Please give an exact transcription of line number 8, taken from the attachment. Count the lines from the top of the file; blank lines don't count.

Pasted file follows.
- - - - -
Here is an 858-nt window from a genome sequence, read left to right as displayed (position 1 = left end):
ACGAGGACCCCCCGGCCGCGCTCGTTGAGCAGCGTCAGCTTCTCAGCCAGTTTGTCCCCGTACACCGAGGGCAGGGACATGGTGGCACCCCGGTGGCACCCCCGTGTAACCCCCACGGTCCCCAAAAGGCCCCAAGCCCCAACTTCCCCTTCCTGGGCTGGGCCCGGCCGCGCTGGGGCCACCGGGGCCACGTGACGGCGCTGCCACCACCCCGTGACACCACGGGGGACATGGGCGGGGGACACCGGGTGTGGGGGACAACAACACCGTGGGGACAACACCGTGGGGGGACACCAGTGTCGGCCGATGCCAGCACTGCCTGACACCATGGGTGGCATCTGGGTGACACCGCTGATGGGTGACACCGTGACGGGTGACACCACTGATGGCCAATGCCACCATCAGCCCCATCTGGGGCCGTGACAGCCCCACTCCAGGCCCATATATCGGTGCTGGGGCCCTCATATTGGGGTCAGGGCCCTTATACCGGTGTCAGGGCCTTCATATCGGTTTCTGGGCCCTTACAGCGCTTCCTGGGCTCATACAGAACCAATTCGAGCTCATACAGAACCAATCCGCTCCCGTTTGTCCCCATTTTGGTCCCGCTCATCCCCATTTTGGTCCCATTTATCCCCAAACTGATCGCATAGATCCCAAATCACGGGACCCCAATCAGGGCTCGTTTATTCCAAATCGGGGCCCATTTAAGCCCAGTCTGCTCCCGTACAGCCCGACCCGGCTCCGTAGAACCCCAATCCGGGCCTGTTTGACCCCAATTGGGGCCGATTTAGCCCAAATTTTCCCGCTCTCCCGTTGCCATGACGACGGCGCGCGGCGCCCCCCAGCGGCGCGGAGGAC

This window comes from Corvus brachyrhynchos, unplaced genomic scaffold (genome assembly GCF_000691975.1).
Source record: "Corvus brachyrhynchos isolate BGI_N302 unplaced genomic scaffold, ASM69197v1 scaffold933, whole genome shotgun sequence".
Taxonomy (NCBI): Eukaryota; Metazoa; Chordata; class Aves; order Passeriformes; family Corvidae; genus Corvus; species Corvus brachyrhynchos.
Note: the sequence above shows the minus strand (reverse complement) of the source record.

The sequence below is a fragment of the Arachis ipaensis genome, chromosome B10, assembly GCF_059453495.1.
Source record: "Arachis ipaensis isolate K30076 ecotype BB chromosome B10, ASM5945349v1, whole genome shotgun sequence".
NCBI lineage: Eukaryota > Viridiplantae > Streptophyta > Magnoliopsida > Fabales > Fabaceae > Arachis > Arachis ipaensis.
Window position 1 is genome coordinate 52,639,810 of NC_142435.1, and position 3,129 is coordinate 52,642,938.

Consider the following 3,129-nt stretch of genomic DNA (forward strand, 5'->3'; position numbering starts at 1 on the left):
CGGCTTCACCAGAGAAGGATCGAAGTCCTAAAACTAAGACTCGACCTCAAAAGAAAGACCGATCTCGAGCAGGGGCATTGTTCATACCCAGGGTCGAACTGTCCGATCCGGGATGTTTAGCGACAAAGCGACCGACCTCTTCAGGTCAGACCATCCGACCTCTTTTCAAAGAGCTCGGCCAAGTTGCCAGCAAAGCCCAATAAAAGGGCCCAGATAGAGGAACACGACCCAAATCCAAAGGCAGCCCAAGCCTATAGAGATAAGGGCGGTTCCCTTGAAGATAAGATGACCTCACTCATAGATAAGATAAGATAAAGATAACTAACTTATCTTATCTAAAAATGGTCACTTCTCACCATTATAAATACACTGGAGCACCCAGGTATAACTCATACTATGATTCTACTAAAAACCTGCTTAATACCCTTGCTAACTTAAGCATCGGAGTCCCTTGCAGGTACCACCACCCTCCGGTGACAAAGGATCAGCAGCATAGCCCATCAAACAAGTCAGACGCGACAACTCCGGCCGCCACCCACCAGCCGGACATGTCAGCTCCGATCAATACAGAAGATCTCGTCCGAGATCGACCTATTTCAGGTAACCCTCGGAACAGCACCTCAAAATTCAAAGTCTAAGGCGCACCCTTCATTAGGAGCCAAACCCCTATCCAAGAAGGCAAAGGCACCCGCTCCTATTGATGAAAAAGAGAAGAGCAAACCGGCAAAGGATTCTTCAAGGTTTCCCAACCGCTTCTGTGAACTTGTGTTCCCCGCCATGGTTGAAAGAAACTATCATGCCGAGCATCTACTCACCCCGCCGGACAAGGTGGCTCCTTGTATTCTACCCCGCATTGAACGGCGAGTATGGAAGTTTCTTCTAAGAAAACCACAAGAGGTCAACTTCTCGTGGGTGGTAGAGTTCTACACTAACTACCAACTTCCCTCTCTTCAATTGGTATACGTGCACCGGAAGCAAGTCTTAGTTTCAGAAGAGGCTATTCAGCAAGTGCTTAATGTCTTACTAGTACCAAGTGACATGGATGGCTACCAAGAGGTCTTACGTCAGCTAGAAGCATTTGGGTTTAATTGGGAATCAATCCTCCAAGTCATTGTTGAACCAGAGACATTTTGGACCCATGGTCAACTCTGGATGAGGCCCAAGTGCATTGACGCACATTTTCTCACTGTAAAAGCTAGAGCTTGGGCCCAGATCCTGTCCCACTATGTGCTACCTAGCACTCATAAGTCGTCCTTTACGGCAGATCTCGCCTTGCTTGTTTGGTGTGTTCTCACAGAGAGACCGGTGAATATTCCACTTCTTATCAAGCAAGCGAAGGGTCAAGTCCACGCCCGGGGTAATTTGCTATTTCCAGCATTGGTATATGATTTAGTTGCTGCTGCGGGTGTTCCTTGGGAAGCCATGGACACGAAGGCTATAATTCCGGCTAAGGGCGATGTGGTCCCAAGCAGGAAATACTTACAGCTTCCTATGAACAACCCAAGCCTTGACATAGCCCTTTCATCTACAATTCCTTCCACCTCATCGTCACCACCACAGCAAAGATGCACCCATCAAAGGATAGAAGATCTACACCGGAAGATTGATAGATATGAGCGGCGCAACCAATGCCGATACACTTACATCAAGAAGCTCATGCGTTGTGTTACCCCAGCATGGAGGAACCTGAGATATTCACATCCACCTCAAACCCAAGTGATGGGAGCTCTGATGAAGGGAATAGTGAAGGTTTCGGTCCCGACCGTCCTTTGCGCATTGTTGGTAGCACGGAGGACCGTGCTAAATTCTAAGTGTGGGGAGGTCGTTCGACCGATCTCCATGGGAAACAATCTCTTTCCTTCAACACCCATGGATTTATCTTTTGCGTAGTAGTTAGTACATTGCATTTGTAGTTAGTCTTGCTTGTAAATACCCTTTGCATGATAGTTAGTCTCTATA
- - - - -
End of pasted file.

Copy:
Source record: "Arachis ipaensis isolate K30076 ecotype BB chromosome B10, ASM5945349v1, whole genome shotgun sequence".